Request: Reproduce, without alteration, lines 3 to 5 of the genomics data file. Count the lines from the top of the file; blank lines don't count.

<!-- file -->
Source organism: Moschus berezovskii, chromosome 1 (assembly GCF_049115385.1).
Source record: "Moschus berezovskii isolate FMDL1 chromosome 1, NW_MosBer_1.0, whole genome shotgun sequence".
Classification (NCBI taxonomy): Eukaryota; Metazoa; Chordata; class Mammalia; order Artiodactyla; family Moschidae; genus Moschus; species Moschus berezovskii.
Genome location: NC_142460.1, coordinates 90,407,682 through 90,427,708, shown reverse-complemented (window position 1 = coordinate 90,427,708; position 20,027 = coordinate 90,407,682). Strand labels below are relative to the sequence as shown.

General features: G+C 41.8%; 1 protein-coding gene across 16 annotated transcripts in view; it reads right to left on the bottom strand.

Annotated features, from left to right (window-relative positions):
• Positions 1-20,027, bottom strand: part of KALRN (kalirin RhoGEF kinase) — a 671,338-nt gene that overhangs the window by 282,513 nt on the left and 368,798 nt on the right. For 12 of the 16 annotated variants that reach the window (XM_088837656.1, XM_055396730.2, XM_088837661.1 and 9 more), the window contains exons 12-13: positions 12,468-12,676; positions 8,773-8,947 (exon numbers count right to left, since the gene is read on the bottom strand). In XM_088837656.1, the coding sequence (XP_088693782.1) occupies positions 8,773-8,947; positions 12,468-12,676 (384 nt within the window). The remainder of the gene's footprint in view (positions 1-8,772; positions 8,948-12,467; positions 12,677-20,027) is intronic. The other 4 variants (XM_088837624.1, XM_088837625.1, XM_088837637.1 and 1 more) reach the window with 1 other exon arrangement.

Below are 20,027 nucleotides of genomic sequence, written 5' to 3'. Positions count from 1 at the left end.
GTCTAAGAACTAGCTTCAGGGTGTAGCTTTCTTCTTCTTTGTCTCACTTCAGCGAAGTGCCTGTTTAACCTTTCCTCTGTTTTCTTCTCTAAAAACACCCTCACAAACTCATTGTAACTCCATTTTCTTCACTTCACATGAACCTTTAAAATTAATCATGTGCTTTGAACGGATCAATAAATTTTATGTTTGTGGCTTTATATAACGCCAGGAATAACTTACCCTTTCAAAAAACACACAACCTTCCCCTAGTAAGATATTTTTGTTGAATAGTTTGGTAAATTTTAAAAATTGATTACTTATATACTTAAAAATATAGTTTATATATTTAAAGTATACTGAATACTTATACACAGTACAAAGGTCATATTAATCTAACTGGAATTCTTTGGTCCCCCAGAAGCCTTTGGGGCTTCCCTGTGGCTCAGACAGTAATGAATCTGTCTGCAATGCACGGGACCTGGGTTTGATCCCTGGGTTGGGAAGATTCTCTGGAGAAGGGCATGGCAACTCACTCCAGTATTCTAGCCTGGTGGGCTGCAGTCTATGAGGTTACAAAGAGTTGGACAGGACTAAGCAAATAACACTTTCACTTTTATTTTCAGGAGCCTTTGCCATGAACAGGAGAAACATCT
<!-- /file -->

Classification (NCBI taxonomy): Eukaryota; Metazoa; Chordata; class Mammalia; order Artiodactyla; family Moschidae; genus Moschus; species Moschus berezovskii.
Genome location: NC_142460.1, coordinates 90,407,682 through 90,427,708, shown reverse-complemented (window position 1 = coordinate 90,427,708; position 20,027 = coordinate 90,407,682). Strand labels below are relative to the sequence as shown.

General features: G+C 41.8%; 1 protein-coding gene across 16 annotated transcripts in view; it reads right to left on the bottom strand.